Vanessa Hudgens Photos: A Teachable Moment

The internet has fundamentally redefined our sense of what can stay private.
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Anyone who doesn't know who Vanessa Hudgens is, does not have a tween in their lives or is not tuned into pop culture. She's the female star of Disney's hugely popular High School Musical franchise, and last week, she apologized for the nude photographs that "appeared" on the internet. Allegedly, they were meant for her boyfriend and co-star Zac Efron's eyes only. Cynics in Hollywood believe they were leaked on purpose as a way to communicate to the industry that she's ready for more "mature" roles and doesn't want to remain a tween queen forever. Still, I guarantee you that teens all over the world have heard about the scandal and have probably seen the photos, which is why I think it's a teachable moment.

It means that when you take a sexually explicit photograph of yourself or someone else in one context, that it can resurface later in another. Just because you think it's private, and your boyfriend or girlfriend assures you it's just for the two of you, situations change. You could have a bad break up and the photos get posted as revenge. Your boyfriend's annoying friend could discover it while surfing on his computer and post it for the whole school (and world) to see. The internet has fundamentally redefined our sense of what can stay private. If it's digital (or can be digitized), you cannot guarantee it will stay private. This includes photographs, audio recordings and video, all of which can be taken or recorded without you even knowing it.

danah boyd, a PhD candidate at the School of Information (iSchool) at the University of California - Berkeley and a Fellow at the Berkman Center for Internet and Society at the Harvard Law School, posted some helpful tips for teens and adults about managing their online identities and maintaining a certain degree of privacy (or just making the more private parts of your online identity harder to find). She suggests:

Create a public Internet identity. I strongly recommend blogging, but even a homepage will do. Have a genuine all-accessible identity online that you're cool with grandma and your boss reading. Don't make it uber drab, but do provide context for who you are, what you do, what you're passionate about, etc. Think of it as a digital body and dress it up as if it were going into a job interview. Blogging is especially good because you can keep updating your identity over time in a way that shows that you think. It's much easier to get a sense of someone through their commentary on public affairs or life around them than through a static page.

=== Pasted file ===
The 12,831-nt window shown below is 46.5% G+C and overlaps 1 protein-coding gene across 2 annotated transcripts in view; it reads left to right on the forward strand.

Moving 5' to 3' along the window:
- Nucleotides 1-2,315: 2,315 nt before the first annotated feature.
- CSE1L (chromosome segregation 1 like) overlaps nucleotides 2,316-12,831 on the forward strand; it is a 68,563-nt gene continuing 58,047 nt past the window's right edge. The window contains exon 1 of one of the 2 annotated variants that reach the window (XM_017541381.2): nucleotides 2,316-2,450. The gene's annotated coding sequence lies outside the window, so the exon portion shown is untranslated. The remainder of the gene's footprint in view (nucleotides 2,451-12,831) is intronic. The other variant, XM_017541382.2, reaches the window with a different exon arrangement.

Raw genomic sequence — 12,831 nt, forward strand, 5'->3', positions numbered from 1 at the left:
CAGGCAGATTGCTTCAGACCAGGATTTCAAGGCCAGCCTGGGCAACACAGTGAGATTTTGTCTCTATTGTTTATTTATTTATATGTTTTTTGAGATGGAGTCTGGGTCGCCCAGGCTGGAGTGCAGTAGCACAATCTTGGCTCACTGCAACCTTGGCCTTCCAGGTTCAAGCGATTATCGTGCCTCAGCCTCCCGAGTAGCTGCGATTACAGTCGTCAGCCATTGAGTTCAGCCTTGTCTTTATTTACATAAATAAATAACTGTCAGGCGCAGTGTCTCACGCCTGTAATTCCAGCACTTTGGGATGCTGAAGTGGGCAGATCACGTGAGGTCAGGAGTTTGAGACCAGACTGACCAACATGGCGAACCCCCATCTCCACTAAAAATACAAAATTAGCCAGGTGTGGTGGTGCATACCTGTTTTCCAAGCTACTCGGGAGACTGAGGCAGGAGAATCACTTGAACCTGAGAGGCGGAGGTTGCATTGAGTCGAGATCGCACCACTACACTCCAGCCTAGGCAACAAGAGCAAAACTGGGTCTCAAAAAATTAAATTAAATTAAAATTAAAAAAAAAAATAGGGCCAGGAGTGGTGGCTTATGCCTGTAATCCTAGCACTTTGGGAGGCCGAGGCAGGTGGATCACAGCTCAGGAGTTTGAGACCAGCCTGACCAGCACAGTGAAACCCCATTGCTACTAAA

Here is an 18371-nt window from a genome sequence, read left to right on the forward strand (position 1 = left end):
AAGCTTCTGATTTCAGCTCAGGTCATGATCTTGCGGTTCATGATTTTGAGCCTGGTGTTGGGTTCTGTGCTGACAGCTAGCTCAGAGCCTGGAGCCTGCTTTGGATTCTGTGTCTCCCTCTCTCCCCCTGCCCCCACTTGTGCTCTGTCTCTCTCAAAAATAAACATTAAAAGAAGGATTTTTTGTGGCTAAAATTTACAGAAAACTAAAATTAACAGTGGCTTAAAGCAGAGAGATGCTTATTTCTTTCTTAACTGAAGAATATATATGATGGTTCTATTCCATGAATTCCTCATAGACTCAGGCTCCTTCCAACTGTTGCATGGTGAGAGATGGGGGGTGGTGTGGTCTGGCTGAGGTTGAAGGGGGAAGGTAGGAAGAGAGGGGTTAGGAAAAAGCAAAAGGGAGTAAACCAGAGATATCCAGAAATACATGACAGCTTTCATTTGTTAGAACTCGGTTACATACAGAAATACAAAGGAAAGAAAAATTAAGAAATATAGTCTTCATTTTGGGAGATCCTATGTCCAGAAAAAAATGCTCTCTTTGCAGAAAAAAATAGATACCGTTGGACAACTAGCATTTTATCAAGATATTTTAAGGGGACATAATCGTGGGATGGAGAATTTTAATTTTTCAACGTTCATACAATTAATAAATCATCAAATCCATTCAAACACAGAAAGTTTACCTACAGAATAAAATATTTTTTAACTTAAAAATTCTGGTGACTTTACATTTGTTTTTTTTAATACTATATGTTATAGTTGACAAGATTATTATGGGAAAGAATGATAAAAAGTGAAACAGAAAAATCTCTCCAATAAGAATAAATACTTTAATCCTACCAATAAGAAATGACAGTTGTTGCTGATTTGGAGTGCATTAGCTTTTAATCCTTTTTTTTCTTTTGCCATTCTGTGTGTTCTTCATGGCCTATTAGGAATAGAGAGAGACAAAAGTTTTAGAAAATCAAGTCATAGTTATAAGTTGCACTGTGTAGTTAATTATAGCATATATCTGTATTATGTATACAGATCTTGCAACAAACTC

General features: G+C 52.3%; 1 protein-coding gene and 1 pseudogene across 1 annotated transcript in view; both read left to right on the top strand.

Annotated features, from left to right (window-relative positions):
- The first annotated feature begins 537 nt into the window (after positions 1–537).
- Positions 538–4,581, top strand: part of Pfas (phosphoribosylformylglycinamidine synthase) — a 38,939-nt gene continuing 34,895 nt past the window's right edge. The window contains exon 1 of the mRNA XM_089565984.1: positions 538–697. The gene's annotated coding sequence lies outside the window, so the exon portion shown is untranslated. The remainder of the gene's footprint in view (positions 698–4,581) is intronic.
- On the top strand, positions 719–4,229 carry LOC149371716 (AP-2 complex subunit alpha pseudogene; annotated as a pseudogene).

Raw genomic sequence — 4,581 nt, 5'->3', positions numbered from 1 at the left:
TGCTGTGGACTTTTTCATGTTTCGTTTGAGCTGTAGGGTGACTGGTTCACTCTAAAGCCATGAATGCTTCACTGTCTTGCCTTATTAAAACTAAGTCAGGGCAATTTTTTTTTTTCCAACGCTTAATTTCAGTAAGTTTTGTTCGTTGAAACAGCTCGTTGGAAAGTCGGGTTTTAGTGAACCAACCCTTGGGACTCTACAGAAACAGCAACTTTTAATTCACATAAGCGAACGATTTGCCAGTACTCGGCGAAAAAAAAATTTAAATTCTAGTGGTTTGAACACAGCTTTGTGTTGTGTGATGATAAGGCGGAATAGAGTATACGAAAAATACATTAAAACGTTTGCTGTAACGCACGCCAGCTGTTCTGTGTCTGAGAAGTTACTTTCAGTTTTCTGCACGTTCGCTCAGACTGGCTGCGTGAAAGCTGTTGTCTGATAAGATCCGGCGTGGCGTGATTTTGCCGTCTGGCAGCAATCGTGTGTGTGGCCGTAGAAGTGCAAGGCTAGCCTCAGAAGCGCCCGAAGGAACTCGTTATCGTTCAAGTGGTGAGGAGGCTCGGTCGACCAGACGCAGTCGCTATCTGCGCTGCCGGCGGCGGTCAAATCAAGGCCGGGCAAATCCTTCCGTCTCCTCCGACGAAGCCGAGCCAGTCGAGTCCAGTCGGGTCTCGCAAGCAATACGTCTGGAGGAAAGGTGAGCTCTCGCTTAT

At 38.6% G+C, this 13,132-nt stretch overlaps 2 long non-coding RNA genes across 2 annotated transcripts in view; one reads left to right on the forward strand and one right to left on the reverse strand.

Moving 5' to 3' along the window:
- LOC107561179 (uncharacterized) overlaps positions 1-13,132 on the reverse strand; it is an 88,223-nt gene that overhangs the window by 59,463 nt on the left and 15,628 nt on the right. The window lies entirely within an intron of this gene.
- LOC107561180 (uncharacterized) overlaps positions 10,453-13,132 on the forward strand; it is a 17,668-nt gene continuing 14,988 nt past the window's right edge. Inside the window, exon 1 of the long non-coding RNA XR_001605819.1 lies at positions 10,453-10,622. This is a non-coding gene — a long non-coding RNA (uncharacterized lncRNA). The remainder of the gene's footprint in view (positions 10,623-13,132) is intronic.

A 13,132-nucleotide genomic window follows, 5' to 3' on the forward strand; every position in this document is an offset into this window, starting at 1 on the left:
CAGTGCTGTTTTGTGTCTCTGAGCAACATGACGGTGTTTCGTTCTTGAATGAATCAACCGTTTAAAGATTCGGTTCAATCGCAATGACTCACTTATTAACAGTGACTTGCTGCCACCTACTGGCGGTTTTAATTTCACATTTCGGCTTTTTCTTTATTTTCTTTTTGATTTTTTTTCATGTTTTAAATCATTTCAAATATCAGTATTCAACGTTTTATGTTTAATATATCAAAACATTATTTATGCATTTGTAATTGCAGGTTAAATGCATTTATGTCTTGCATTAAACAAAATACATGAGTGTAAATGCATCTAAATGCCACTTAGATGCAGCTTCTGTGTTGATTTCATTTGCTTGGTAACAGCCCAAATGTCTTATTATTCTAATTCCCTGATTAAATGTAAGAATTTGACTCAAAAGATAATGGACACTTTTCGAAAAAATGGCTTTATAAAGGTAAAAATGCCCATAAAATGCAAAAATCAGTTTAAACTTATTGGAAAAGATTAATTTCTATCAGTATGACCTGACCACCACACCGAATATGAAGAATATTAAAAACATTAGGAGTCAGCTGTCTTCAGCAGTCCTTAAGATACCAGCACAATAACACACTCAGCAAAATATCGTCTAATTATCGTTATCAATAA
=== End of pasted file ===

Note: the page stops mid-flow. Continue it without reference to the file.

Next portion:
Say NO! to Facebook's public search option. Click "privacy" - "search." Under "Who can find my public search listing outside of Facebook?" uncheck both boxes. Be proactive about this. You might not think you care now, but having your Facebook profile at the top of a search for your name might not be what you want when you're looking for a job.

Expect unexpected audiences. Your profile on Facebook and MySpace might be "private" but when you join the Los Angeles Network or when you accept someone who knows someone, you might find that the audience viewing your profile is not who you expected. Are you prepared for this? Make sure that profile says what you want it to say, even to those you don't expect. If you want to be a porn diva and make it in Hollywood, put up that slutty photo, but if you want to be a lawyer, you might regret that photo a few years from now. Of course, I'm sure there are porn stars who later became lawyers, just like there are actors who became governors.

Write blog comments as though you're writing your own blog. The more popular a blog, the more likely the comments from that blog are to show up high on Google's lists. If you write inflammatory [comments] on those blogs just to piss people off, it will come back to haunt you. (It depresses me that a huge chunk of the comments on BoingBoing's new comment system are extremely negative.) Personally, I don't think that you should be anonymous on a blog. I think that you should stand by your name, but write articulately. And blog on your own blog so that the comments are not at the top.

Treat video and audio just like text. Right now, video and audio aren't searchable, but they will be. Don't think that you can say or do anything you want on a video and it will never come up. That Neo-Nazi video you made and put up on YouTube cuz you thought it was funny will eventually be searchable and associated with your name. Are you really ready for that to appear at the top of a Google ego search?

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